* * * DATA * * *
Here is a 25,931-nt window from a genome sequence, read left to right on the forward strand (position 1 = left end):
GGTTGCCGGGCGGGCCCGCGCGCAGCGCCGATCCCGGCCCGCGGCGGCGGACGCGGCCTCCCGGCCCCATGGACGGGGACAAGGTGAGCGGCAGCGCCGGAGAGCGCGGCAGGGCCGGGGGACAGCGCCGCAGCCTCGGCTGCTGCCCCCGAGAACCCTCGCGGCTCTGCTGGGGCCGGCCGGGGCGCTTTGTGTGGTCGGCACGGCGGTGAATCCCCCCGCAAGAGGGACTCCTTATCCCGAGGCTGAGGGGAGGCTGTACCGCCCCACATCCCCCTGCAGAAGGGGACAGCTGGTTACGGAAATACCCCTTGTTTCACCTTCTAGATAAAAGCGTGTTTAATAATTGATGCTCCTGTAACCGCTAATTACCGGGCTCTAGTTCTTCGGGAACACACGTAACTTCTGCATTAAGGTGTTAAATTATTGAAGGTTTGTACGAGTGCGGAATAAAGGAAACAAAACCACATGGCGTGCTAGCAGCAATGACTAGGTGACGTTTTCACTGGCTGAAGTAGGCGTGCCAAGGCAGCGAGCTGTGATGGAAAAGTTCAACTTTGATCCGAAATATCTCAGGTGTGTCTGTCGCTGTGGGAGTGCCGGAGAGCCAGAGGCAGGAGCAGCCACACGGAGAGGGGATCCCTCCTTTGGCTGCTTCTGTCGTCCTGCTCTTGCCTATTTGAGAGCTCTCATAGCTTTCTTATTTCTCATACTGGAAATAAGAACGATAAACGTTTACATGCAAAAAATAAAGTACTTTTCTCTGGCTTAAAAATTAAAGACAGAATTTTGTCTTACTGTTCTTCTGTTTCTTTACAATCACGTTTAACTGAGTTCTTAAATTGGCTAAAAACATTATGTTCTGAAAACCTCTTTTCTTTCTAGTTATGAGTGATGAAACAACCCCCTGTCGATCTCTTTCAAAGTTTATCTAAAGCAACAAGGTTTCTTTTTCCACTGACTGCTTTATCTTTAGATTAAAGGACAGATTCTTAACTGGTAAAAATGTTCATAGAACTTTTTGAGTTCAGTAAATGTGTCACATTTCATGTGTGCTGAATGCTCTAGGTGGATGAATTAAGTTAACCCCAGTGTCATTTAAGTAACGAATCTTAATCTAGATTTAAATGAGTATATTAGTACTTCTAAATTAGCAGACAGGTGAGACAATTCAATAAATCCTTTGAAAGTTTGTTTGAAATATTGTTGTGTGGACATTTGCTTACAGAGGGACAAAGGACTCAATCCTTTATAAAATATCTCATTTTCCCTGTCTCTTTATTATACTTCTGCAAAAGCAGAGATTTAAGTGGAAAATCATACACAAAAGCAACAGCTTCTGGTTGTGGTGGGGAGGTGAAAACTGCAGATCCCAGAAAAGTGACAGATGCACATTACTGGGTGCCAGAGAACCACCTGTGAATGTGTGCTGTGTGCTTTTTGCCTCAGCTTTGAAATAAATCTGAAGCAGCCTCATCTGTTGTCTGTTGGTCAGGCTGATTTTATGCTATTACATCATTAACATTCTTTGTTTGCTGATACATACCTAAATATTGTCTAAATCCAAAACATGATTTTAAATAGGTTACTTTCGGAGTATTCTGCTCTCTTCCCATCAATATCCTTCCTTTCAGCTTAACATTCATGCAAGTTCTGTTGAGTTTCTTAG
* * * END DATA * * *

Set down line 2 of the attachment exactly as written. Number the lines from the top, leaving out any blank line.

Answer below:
GGTTGCCGGGCGGGCCCGCGCGCAGCGCCGATCCCGGCCCGCGGCGGCGGACGCGGCCTCCCGGCCCCATGGACGGGGACAAGGTGAGCGGCAGCGCCGGAGAGCGCGGCAGGGCCGGGGGACAGCGCCGCAGCCTCGGCTGCTGCCCCCGAGAACCCTCGCGGCTCTGCTGGGGCCGGCCGGGGCGCTTTGTGTGGTCGGCACGGCGGTGAATCCCCCCGCAAGAGGGACTCCTTATCCCGAGGCTGAGGGGAGGCTGTACCGCCCCACATCCCCCTGCAGAAGGGGACAGCTGGTTACGGAAATACCCCTTGTTTCACCTTCTAGATAAAAGCGTGTTTAATAATTGATGCTCCTGTAACCGCTAATTACCGGGCTCTAGTTCTTCGGGAACACACGTAACTTCTGCATTAAGGTGTTAAATTATTGAAGGTTTGTACGAGTGCGGAATAAAGGAAACAAAACCACATGGCGTGCTAGCAGCAATGACTAGGTGACGTTTTCACTGGCTGAAGTAGGCGTGCCAAGGCAGCGAGCTGTGATGGAAAAGTTCAACTTTGATCCGAAATATCTCAGGTGTGTCTGTCGCTGTGGGAGTGCCGGAGAGCCAGAGGCAGGAGCAGCCACACGGAGAGGGGATCCCTCCTTTGGCTGCTTCTGTCGTCCTGCTCTTGCCTATTTGAGAGCTCTCATAGCTTTCTTATTTCTCATACTGGAAATAAGAACGATAAACGTTTACATGCAAAAAATAAAGTACTTTTCTCTGGCTTAAAAATTAAAGACAGAATTTTGTCTTACTGTTCTTCTGTTTCTTTACAATCACGTTTAACTGAGTTCTTAAATTGGCTAAAAACATTATGTTCTGAAAACCTCTTTTCTTTCTAGTTATGAGTGATGAAACAACCCCCTGTCGATCTCTTTCAAAGTTTATCTAAAGCAACAAGGTTTCTTTTTCCACTGACTGCTTTATCTTTAGATTAAAGGACAGATTCTTAACTGGTAAAAATGTTCATAGAACTTTTTGAGTTCAGTAAATGTGTCACATTTCATGTGTGCTGAATGCTCTAGGTGGATGAATTAAGTTAACCCCAGTGTCATTTAAGTAACGAATCTTAATCTAGATTTAAATGAGTATATTAGTACTTCTAAATTAGCAGACAGGTGAGACAATTCAATAAATCCTTTGAAAGTTTGTTTGAAATATTGTTGTGTGGACATTTGCTTACAGAGGGACAAAGGACTCAATCCTTTATAAAATATCTCATTTTCCCTGTCTCTTTATTATACTTCTGCAAAAGCAGAGATTTAAGTGGAAAATCATACACAAAAGCAACAGCTTCTGGTTGTGGTGGGGAGGTGAAAACTGCAGATCCCAGAAAAGTGACAGATGCACATTACTGGGTGCCAGAGAACCACCTGTGAATGTGTGCTGTGTGCTTTTTGCCTCAGCTTTGAAATAAATCTGAAGCAGCCTCATCTGTTGTCTGTTGGTCAGGCTGATTTTATGCTATTACATCATTAACATTCTTTGTTTGCTGATACATACCTAAATATTGTCTAAATCCAAAACATGATTTTAAATAGGTTACTTTCGGAGTATTCTGCTCTCTTCCCATCAATATCCTTCCTTTCAGCTTAACATTCATGCAAGTTCTGTTGAGTTTCTTAG